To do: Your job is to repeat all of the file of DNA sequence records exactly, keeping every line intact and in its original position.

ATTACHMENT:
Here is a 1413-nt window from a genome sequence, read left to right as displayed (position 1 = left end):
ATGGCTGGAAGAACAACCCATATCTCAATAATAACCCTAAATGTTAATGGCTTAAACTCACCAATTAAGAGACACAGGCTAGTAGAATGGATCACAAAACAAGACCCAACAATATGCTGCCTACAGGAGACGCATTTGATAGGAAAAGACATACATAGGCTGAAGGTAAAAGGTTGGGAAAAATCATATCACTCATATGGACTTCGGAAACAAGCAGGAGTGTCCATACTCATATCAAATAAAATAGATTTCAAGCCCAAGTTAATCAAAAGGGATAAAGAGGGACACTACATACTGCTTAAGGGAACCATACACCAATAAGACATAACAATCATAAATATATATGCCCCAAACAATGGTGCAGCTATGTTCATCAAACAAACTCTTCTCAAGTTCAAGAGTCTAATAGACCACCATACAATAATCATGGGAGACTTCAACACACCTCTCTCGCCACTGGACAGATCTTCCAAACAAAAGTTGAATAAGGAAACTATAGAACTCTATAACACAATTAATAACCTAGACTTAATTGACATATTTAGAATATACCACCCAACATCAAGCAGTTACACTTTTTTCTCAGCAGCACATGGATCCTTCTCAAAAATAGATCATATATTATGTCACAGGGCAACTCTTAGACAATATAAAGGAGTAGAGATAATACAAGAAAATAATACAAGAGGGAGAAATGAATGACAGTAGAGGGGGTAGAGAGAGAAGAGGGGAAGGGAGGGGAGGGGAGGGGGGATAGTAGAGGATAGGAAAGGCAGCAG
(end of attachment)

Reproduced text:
Here is a 1413-nt window from a genome sequence, read left to right as displayed (position 1 = left end):
ATGGCTGGAAGAACAACCCATATCTCAATAATAACCCTAAATGTTAATGGCTTAAACTCACCAATTAAGAGACACAGGCTAGTAGAATGGATCACAAAACAAGACCCAACAATATGCTGCCTACAGGAGACGCATTTGATAGGAAAAGACATACATAGGCTGAAGGTAAAAGGTTGGGAAAAATCATATCACTCATATGGACTTCGGAAACAAGCAGGAGTGTCCATACTCATATCAAATAAAATAGATTTCAAGCCCAAGTTAATCAAAAGGGATAAAGAGGGACACTACATACTGCTTAAGGGAACCATACACCAATAAGACATAACAATCATAAATATATATGCCCCAAACAATGGTGCAGCTATGTTCATCAAACAAACTCTTCTCAAGTTCAAGAGTCTAATAGACCACCATACAATAATCATGGGAGACTTCAACACACCTCTCTCGCCACTGGACAGATCTTCCAAACAAAAGTTGAATAAGGAAACTATAGAACTCTATAACACAATTAATAACCTAGACTTAATTGACATATTTAGAATATACCACCCAACATCAAGCAGTTACACTTTTTTCTCAGCAGCACATGGATCCTTCTCAAAAATAGATCATATATTATGTCACAGGGCAACTCTTAGACAATATAAAGGAGTAGAGATAATACAAGAAAATAATACAAGAGGGAGAAATGAATGACAGTAGAGGGGGTAGAGAGAGAAGAGGGGAAGGGAGGGGAGGGGAGGGGGGATAGTAGAGGATAGGAAAGGCAGCAG